We recently read a book on taxes and in it, there was some good information on Trusts, Wills, and overall Estate Planning. Being that we deal with so many homeowners and/or people with assets, we thought this info might be worth sharing. So, below is a transcript directly from this section of the book. If you have any questions related to this topic, feel free to Contact Us and we can put you in touch with one of our favorite estate planning attorneys 🙂

3 Steps to Successful Estate Planning

Source: Tax Free Wealth by Tom Wheelright, CPA – Pgs 128 – 132

1. Placing Assets in Trusts

Let’s start with making financial aspects as easy as possible. While not all countries have an inheritance tax, everyone has to deal with the other financial aspects of death. I’m not just talking about having insurance so that there’s enough money for your coffin and funeral expenses. I’m also talking about having the title of your assets taken care of before you die so that your Family doesn’t have to go through probate.

Probate is the process of changing an asset’s title (i.e. who owns it) from the person who died to that person’s heirs. Heirs are simply the people or organizations that get your assets when you die, such as your family or your favorite charity. Probate is bad for a few reasons. It’s bad because it’s public. That means that all the financial pirates out there can (and will) pounce on your spouse and your children trying to convince them to invest or spend their inheritance on scams.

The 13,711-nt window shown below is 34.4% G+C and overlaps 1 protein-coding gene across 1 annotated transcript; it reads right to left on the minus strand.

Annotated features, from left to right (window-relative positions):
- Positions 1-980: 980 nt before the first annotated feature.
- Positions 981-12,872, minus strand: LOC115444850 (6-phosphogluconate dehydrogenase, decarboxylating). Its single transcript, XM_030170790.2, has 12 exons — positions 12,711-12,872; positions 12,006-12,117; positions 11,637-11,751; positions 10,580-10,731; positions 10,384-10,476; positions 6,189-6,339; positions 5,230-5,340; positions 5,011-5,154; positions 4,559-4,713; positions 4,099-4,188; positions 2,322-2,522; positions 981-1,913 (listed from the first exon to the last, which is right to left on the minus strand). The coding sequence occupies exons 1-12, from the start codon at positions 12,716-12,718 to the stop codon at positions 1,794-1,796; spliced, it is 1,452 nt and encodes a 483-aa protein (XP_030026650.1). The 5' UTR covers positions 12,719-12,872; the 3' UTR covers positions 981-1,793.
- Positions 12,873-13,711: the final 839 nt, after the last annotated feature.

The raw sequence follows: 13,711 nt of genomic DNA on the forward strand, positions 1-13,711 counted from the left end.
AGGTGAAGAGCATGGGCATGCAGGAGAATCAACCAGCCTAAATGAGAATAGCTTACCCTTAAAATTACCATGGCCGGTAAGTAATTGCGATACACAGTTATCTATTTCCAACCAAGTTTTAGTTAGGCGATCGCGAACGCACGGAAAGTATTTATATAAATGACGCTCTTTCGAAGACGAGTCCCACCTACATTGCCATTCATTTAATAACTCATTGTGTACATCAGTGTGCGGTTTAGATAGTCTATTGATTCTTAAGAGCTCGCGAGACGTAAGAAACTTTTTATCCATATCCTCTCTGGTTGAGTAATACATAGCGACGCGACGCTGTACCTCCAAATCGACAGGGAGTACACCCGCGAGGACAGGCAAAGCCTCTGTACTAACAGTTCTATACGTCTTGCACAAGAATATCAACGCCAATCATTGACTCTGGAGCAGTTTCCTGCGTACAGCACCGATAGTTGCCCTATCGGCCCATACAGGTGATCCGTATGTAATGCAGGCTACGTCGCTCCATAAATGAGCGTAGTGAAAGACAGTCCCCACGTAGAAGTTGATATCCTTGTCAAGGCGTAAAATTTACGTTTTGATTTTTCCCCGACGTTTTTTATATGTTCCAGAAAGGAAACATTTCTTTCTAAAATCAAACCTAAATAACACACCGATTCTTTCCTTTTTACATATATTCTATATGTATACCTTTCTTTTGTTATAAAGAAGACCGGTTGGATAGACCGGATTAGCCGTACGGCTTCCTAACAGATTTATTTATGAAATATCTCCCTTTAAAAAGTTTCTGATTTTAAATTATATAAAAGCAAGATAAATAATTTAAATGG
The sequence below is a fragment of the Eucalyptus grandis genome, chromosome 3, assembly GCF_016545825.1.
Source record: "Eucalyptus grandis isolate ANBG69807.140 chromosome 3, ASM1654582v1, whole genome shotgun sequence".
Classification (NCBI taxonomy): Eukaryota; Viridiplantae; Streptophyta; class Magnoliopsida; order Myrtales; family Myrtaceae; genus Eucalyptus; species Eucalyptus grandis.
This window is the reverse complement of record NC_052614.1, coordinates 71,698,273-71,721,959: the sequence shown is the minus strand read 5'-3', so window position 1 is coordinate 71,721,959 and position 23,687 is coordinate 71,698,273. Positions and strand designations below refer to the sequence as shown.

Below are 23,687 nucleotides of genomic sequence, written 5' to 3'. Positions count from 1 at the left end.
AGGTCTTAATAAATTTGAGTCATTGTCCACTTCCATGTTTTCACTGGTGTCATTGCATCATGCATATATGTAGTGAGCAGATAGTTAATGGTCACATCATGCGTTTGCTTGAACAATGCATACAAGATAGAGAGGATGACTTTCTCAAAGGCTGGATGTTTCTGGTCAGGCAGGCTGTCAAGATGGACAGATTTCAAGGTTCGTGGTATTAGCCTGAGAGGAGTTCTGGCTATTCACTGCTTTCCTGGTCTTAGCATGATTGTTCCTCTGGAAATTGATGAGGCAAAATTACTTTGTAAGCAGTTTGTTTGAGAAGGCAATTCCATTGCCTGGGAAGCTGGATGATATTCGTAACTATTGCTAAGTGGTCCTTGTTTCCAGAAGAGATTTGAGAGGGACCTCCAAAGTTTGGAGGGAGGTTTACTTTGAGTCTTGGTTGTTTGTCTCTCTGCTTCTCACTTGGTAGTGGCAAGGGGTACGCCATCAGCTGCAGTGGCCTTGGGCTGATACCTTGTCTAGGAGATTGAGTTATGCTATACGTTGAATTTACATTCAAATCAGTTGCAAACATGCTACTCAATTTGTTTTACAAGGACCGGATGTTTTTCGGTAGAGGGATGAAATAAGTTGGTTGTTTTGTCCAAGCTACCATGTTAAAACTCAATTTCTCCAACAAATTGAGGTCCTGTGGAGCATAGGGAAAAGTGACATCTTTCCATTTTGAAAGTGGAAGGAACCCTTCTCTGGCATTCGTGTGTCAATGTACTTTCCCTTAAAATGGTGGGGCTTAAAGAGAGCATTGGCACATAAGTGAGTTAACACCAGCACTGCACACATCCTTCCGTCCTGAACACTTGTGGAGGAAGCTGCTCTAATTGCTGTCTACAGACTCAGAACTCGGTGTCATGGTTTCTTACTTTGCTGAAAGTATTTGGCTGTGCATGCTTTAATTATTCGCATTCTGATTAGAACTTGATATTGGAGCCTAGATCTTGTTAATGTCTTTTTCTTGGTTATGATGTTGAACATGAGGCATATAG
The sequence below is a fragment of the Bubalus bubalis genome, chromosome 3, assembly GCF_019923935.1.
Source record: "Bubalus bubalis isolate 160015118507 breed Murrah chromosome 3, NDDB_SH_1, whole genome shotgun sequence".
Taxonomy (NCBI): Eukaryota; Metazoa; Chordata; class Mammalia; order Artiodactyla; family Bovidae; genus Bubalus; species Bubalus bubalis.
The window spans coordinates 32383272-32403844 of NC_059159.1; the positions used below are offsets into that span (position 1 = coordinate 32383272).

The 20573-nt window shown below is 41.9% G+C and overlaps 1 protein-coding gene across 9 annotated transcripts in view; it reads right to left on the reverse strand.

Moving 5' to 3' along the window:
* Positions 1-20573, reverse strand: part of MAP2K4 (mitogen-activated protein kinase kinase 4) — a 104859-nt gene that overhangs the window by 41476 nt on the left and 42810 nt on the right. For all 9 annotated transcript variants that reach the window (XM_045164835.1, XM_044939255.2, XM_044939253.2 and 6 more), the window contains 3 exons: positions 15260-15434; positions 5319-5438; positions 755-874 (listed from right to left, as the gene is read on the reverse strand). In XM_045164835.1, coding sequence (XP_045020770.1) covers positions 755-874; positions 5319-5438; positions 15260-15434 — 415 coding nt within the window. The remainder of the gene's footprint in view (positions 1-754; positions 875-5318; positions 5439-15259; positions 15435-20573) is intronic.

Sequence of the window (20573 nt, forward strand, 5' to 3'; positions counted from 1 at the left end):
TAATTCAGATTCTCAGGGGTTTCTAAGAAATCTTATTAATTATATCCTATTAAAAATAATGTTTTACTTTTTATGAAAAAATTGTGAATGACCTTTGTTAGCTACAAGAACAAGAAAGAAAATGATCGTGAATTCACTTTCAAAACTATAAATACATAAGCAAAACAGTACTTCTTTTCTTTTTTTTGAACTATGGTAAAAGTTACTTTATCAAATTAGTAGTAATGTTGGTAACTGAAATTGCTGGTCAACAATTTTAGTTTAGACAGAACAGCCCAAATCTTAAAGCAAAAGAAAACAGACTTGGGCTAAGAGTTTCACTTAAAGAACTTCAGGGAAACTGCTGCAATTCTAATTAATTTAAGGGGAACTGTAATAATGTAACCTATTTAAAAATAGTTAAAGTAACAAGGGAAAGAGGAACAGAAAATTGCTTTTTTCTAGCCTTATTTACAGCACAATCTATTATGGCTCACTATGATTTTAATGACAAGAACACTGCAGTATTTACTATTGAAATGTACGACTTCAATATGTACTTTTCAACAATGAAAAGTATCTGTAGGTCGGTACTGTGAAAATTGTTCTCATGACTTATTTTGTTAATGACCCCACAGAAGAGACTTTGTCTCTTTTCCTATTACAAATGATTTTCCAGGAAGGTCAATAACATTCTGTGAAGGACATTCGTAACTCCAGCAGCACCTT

Probate is to be avoided because:

  • It includes courts, judges, and lawyers
  • It’s expensive
  • It’s public

There is an easy way out of probate in most countries. Make sure all of your assets are titled to a trust. You can be the trustee (owner) of the trust, and you can even be the beneficiary (the recipient) of the trust assets while you’re alive. The trust document says what will happen to the assets when you die. It’s basically your ticket to control your assets after death. Wouldn’t it be great for your loved ones to not have any arguments over who gets what? And not to have to go through probate, keeping your family matters private? You get all this and more simply by setting up a trust that owns all of your major assets.

2. Where there’s a Will

One other document you need in order to make life easier for those who survive you is a will. Just because you have a trust doesn’t mean you can skip putting together a rock-solid will. This is particularly true if you have small children. A will allows you to appoint the person who is going to be the guardian of your children. In a will you can also be very specific about who gets which of your assets, and you can share your funeral requests. Between a will and a trust, you should have most bases covered.

Set up a Trust and a Will A Trust will:

  • Control your assets after your death
  • Avoid probate
  • Maintain privacy

A Will can:

  • Appoint a guardian for your children
  • Specify the distribution of your assets
  • Specify any other special requests

3. Avoiding the Estate Tax…”

This is only applicable to individuals with an estate value of $11.7M or greater. To learn more about how to avoid the estate tax, or if you’re interested in this section of the book, let me know and I can shoot you a pdf of the pages 🙂

If you ever have any questions, please don’t hesitate to reach out.